Juba II

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Juba II
Juba II
Portrait of Juba II, Louvre Museum
King of Numidia
Reign30 BC – 25 BC (5 years)
PredecessorJuba I
SuccessorAnnexed to the Roman Republic/Empire
King of Mauretania
Reign25 BC – AD 23 (48 years)
SuccessorPtolemy of Mauretania
SpousePrincess Cleopatra Selene II
Glaphyra, Princess of Cappadocia
IssuePtolemy of Mauretania
Drusilla of Mauretania
FatherJuba I
Coin of Juba II.

Juba II (Latin: Iuba, Juba; Ancient Greek: Ἰóβας, Ἰóβα or Ἰούβας)[1] or Juba II of Mauretania (48 BC – AD 23) was the son of Juba I and King of Numidia and Mauretania. His first wife was Cleopatra Selene II, daughter of the Greek Ptolemaic Queen Cleopatra VII of Egypt and Roman triumvir Mark Antony.

Early life[edit]

Juba II was a Berber prince from Numidia, he was born in Hippo Regius (Annaba in actual Algeria)[citation needed]. He was the only child and heir of King Juba I of Numidia; his mother's identity is unknown. In 46 BCE, his father was defeated by Julius Caesar (in Thapsus, North Africa). Numidia became a Roman Province,[1] his father had been an ally of the Roman General Pompey.

Several modern scholars cite his age at Caesar's Triumph in 46BCE as 4 or 6 giving rise to the typically cited birth year range of 52-50 BCE, which Roller, his biographer believes is incorrect. Roller instead places his birth in early 48 BCE because the Greek term <brefos> was used for him which means literally fetus but can figuratively mean youth; the word for a child of 4 to 6 is <pais> which was not used for him in the ancient sources. Therefore Roller places his age in the triumph at anywhere from 2 months to 2 years, which actually indicates a birth year range between 48 to even 46 itself.[2]

Juba II was brought to Rome by Julius Caesar and he took part in Caesar's triumphal procession. In Rome he learned Latin and Greek, became romanized and was granted Roman citizenship.[1] Through dedication to his studies, he is said to have become one of Rome's best educated citizens, and by age 20 he wrote one of his first works entitled Roman Archaeology,[1] he was raised by Julius Caesar and later by his great-nephew Octavian (future Emperor Caesar Augustus). While growing up, Juba II accompanied Octavian on military campaigns, gaining valuable experience as a leader, he fought alongside Octavian in the battle of Actium in 31 BC. They became long time friends.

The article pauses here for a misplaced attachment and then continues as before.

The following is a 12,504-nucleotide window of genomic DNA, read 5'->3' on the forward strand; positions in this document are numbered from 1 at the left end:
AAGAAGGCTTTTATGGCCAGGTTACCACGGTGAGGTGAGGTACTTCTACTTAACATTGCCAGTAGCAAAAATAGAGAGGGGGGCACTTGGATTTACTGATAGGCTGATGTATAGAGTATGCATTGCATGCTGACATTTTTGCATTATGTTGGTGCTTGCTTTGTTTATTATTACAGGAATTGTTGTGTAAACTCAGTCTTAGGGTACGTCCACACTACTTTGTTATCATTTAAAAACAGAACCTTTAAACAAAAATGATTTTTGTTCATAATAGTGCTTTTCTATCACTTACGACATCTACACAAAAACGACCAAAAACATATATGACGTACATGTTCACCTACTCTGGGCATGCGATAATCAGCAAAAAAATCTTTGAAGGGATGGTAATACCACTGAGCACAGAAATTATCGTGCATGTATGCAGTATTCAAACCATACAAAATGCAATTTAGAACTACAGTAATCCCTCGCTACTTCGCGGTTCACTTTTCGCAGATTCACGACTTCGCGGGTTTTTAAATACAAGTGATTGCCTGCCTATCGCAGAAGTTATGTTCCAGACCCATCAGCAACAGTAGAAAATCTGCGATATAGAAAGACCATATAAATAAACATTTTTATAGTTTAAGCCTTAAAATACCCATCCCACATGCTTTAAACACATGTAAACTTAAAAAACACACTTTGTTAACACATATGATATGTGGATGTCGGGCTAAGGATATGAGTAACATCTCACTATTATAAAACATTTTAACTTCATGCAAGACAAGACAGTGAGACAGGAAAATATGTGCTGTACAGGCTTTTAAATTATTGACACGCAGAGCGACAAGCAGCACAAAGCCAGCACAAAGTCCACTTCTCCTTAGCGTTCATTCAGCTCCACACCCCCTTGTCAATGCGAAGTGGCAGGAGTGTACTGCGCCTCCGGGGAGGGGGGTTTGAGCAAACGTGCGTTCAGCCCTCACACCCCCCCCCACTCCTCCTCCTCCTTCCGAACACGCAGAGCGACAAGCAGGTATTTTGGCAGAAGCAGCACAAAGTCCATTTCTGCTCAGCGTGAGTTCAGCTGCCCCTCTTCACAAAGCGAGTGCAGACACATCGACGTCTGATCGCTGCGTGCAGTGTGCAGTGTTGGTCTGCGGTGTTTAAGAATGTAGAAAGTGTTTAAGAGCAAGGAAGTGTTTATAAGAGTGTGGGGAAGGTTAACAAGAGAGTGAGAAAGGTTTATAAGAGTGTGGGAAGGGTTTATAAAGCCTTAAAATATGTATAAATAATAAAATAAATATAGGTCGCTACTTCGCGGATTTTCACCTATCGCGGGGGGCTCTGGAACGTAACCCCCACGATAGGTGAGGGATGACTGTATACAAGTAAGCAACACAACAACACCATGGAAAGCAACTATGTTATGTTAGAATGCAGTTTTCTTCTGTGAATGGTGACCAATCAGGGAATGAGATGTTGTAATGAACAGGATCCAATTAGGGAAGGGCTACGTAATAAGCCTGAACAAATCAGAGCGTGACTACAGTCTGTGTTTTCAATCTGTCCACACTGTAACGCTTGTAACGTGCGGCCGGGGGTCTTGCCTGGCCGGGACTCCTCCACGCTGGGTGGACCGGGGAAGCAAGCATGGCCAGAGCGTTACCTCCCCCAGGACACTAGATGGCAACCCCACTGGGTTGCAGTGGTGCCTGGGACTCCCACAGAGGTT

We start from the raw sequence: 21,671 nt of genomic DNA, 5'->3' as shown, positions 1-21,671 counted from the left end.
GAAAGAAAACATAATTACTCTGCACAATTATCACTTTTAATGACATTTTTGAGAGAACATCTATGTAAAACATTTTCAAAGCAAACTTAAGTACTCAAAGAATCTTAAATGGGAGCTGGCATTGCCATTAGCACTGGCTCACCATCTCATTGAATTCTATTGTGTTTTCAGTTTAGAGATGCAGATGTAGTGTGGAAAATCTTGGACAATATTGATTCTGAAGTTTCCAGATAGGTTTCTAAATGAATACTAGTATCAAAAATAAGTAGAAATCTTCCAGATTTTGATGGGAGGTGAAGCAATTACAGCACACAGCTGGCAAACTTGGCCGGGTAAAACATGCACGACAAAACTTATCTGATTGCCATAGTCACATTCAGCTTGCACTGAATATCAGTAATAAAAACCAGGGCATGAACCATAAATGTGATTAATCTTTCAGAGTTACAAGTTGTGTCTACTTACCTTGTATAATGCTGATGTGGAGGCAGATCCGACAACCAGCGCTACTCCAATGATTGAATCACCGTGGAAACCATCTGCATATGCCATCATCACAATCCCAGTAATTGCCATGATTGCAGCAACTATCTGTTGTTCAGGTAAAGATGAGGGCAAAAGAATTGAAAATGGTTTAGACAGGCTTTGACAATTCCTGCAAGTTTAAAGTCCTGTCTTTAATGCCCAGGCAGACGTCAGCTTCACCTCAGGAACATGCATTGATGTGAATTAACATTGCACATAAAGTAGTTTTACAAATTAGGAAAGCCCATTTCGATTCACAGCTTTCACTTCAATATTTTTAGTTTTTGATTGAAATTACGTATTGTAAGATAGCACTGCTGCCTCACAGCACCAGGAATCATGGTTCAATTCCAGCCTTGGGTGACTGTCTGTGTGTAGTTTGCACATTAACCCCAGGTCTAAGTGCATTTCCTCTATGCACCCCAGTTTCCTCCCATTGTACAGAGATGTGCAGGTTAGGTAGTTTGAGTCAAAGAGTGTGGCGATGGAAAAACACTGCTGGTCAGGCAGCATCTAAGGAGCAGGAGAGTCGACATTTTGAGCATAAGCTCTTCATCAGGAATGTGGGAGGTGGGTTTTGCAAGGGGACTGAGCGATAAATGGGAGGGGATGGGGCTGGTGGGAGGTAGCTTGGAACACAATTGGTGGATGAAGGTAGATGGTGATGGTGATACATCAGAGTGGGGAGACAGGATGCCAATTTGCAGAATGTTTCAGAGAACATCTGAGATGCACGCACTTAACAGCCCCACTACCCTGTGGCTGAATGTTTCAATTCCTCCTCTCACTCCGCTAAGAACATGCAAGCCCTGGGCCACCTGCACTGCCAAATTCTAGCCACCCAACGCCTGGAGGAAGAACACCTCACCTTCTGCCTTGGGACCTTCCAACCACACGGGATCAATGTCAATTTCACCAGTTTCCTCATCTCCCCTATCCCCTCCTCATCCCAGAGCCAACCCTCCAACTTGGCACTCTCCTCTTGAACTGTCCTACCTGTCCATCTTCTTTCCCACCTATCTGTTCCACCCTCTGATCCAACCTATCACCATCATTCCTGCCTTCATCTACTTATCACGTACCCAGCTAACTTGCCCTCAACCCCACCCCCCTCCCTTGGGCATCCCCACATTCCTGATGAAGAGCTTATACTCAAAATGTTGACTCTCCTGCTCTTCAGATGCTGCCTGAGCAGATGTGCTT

Restored to the throne[edit]

Illustration of a coin of the Numidian ruler Juba II, king of Mauretania, on the obverse, with Cleopatra Selene II on the reverse.

In 30 BC, Augustus restored Juba II as king of Numidia.[3][4] Juba II established Numidia as an ally of Rome. Juba II would become one of the most loyal client kings that served Rome. Probably as a result of his services to Augustus in a campaign in present-day Spain, between 26 BC and 20 BC the Emperor arranged for him to marry Cleopatra Selene II, giving her a large dowry and appointing her queen.[5] In 25 BC, Numidia became a Roman province and Juba II received Mauretania as his kingdom.[3]


When Juba II and Cleopatra Selene moved to Mauretania, they renamed their new capital Caesaria (modern Cherchell, Algeria), in honor of Augustus; the construction and sculpture projects at Caesaria and another city, Volubilis, display a rich mixture of Egyptian, Greek and Roman architectural styles.

Cleopatra is said to have exerted considerable influence on Juba II's policies. Juba II encouraged and supported the performing arts, research of the sciences and research of natural history. Juba II also supported Mauretanian trade; the Kingdom of Mauretania was of great importance to the Roman Empire. Mauretania traded all over the Mediterranean, particularly with Spain and Italy. Mauretania exported fish, grapes, pearls, figs, grain, wooden furniture and purple dye harvested from certain shellfish, which was used in the manufacture of purple stripes for senatorial robes. Juba II sent a contingent to Iles Purpuraires to re-establish the ancient Phoenician dye manufacturing process.[6] Tingis (modern Tangier), a town at the Pillars of Hercules (modern Strait of Gibraltar) became a major trade centre. In Gades, (modern Cádiz) and Carthago Nova (modern Cartagena) Spain, Juba II was appointed by Augustus as an honorary Duovir (a chief magistrate of a Roman colony or town), probably involving trade, and was also a Patronus Colonaie.[citation needed]

The tomb of Juba II and his wife in Tipaza, Algeria

The value and quality of Mauretanian coins became distinguished; the Greek historian Plutarch describes him as 'one of the most gifted rulers of his time'. Between 2 BC – AD 2, he travelled with Gaius Caesar (a grandson of Augustus), as a member of his advisory staff to the troubled Eastern Mediterranean. In 21, Juba II made his son Ptolemy co-ruler and Juba II died in 23. Juba II was buried alongside his first wife in the Royal Mausoleum of Mauretania. Ptolemy then became the sole ruler of Mauretania.

Marriages and children[edit]

An ancient Roman bust of Cleopatra Selene II, Archaeological Museum of Cherchell, Algeria
  • First marriage to Greek Ptolemaic princess Cleopatra Selene II (40 BC – 6 AD). Their children were: